Trees like to grow where it is warm, wet, and low. That is why the best timberland in the United States is in the Southeast and the coastal regions of California, Oregon, and Washington State. And it is why there is very little commercially viable timber in most of Alaska or in Rocky Mountain states such as Utah, Colorado, and Wyoming where it is high, dry, and cold.

Yields an acre of lodgepole pine in the Rockies are a small fraction (from one-fifth to one-fiftieth) of that harvested in the Pacific Northwest.But thanks to the perverse incentives of government bureaucracies, woodlands of the fragile back country of the northern Rockies and Alaska are being chopped down at taxpayer expense. Last year, the U.S. Forest Service sold half a billion board feet of timber from Colorado, Wyoming, eastern Montana, and southern Idaho.

The federal treasury will collect from these sales less than 5 percent of the expenses associated with roads, logging, and timber management. In Alaska's Tongass National Forest, the Forest Service is calling for $2 a thousand board feet timber that cost $92 a thousand board feet to manage.

Private companies that behave this way are called bankrupt. They are driven out of the free market economy. But the U.S. Forest Service, with custody over 190 million acres of federal forest and grassland, an area the

size of Texas, has access to the pockets of taxpayers. To maximize its political support and its discretionary budget, it is committing environmental atrocities that never would occur under private ownership.

Initially set up to manage timberlands and protect watersheds, the Forest Service is best understood as the world's largest socialized road building company. Over 340,000 miles of roads have been constructed under its auspices, more than eight times the mileage of the entire U.S. Interstate Highway System. Another 60,000 miles are projected to be built over the next 15 years.

This road-building wins support for the Forest Service from construction interests and their allies in Congress. The timber subsidies win support from the logging companies and employees that benefit. And Forest Service management of timber sales provides well-paying government jobs to mountainous areas with few economic opportunities.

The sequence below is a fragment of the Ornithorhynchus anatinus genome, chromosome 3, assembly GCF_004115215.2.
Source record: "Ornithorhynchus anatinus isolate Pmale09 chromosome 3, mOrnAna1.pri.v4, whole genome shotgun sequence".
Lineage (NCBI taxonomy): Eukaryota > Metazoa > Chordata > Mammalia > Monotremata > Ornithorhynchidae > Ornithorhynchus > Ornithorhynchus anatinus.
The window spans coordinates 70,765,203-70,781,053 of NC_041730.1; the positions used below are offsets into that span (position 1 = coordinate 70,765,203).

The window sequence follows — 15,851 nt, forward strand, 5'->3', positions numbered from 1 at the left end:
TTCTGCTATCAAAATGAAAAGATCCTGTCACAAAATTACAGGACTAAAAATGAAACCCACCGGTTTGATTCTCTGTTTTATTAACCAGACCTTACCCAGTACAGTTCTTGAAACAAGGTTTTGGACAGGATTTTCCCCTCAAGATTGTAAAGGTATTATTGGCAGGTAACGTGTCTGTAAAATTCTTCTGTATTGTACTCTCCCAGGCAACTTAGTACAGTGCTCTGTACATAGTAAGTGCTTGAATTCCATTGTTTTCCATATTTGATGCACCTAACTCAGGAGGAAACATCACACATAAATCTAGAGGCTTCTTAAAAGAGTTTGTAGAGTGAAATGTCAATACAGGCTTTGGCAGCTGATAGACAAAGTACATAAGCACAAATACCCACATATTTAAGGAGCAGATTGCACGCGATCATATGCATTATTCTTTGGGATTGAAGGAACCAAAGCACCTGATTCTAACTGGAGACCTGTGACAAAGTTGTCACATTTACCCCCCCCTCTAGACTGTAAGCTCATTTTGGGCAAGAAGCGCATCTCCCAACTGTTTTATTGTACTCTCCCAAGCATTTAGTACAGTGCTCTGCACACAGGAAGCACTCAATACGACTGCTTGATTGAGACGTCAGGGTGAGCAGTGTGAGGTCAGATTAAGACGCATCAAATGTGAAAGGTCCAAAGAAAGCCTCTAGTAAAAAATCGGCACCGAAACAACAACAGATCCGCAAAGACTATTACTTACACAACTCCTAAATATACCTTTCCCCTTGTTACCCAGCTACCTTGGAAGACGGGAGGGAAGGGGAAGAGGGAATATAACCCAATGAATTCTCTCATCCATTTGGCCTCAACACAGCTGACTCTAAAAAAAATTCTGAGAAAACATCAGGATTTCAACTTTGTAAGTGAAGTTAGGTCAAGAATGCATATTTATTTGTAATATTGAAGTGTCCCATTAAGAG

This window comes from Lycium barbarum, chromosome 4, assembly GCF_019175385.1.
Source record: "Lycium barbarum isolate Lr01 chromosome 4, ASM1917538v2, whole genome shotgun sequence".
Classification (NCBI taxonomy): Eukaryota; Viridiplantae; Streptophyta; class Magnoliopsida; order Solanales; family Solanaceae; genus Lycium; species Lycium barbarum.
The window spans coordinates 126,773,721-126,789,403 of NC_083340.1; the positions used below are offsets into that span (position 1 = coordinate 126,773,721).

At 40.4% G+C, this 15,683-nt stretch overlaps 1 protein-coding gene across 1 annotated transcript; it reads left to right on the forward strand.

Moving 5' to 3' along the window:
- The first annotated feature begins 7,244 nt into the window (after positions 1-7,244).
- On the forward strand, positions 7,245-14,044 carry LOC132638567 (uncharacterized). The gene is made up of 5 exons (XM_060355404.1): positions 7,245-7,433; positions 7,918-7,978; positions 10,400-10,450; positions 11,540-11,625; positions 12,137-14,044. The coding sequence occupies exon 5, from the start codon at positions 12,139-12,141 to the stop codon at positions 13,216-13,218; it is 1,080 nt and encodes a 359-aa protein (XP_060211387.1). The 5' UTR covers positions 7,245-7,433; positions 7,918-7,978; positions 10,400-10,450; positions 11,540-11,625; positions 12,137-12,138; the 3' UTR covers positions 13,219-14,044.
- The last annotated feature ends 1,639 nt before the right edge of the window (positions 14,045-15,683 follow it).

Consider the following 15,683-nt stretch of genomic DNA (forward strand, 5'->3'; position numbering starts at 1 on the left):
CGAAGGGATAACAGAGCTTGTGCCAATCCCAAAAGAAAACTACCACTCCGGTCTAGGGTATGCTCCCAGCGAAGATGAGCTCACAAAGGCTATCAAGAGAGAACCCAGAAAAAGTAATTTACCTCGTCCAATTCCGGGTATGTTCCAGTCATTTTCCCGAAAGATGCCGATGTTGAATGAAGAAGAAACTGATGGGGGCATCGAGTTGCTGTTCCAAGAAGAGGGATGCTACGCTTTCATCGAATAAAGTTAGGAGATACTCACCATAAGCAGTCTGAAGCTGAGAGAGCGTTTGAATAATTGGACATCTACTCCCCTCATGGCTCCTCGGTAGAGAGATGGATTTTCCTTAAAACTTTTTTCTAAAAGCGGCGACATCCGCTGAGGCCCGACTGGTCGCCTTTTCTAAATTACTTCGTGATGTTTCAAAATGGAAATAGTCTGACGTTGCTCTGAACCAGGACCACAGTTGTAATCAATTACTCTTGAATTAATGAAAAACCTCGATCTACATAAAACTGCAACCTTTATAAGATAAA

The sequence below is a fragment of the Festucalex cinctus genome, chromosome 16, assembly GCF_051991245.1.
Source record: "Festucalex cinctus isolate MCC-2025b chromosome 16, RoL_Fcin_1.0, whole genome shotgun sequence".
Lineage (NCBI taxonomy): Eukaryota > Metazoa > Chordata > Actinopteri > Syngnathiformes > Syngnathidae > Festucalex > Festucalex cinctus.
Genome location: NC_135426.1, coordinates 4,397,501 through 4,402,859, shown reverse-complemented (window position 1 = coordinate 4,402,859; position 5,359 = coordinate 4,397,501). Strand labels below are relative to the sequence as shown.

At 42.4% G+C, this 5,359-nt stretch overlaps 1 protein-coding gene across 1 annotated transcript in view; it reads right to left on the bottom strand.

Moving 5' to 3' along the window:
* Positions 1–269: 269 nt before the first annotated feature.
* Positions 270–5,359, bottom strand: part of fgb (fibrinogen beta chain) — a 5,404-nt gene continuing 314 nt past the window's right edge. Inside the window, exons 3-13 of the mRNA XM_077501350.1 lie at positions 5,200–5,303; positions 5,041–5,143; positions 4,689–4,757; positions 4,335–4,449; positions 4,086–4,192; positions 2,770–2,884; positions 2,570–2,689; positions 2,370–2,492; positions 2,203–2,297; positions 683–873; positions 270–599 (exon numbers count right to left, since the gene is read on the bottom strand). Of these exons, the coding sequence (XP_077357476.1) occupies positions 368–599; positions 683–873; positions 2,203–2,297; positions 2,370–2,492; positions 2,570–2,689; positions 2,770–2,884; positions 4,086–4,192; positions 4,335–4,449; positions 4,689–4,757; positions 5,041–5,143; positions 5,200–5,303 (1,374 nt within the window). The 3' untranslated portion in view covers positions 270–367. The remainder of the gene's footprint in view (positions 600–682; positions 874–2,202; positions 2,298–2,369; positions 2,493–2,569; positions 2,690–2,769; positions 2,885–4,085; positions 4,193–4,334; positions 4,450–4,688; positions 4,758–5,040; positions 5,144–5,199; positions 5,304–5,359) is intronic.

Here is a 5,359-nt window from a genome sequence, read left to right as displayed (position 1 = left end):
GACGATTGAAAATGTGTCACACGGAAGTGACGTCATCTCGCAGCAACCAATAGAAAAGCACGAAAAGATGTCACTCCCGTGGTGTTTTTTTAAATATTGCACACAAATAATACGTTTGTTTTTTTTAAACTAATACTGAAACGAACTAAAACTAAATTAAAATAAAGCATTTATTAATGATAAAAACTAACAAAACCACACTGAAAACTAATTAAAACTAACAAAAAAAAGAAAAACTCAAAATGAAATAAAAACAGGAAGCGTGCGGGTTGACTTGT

The environmental consequences, however, are severe. To build roads in mountainous terrain, it is necessary to strip rights-of-way of their vegetation, and then move vast quantities of earth in constructing cuts, fills, and switchbacks and installing pipes and culverts.

This leads to massive soil erosion, which is worsening over time. As the timber at lowerelevations and in easily accessible valleys is harvested, the Forest Service builds its roads on even higher and steeper slopes, where there is a greater danger of land slides, slumps, sloughs, and earth flows.

Some of the northern Rockies' finest trout and salmon rivers, among them the Gallatin and the Salmon, have been severely damaged by siltation (as much as 10 feet in the case of the Salmon) resulting from Forest Service roading and logging.

Reproduction of new trees is often unsuccessful after "clear-cutting" - a Forest Service practice that removes all trees from an area. By stripping woodlands of cover for animals and plants, clear-cutting also lessens their ability to absorb water, thus increasing the spring runoff of melting snow.

During the late 1960s, the Forest Service cut wide terraces for replanting after clear-cutting in the Sula Ranger District of the Bitterroot National Forest in Montana. Today only 35 percent of the logged area has been sufficiently replanted, and valuable cover for elk and bear has been lost. Yet the Forest Service has no plans to reduce future timber cuts.

Perhaps the greatest destruction has been in the Tongass National Forest, a 16.4 million acre paradise in southwest Alaska, which holds the earth's last significant stands of northern hemisphere virgin rain forest. Giant Sitka spruce up to 800 years old, with diameter sup to 10 feet, tower 250 feet in the air.

The forest is home to the greatest concentration of bald eagles and grizzly bears left in America. Its waters provide important spawning grounds for salmon. Its moss and lichens on old growth timber are critical to the survival of Sitka black-tailed deer.

Today, thanks to an annual Forest Service subsidy of $50 million, the Tongass forest is being cut down at the horrifying rate of 450 million board feet a year. The Forest Service plans to crisscross nearly all of the ''suitable timberland" with roads, and to cut down all but 161,000 acres of the ancient groves of Sitka spruce.

Siltation caused by the road-building is jeopardizing the region's most important industry, fishing. And the devastation of old-growth timber is

destroying habitat for the grizzly, and according to the Alaska Department of Fish and Game, will cause more than 50 percent decline in the Sitka black- tailed deer population.

Timber companies logging their own private forestlands do not build uneconomical roads into ecologically fragile areas to cut down uneconomic trees. It is time to reconsider the idea of public ownership of our forest treasures.

For the full story: Log In, Register for Free or Subscribe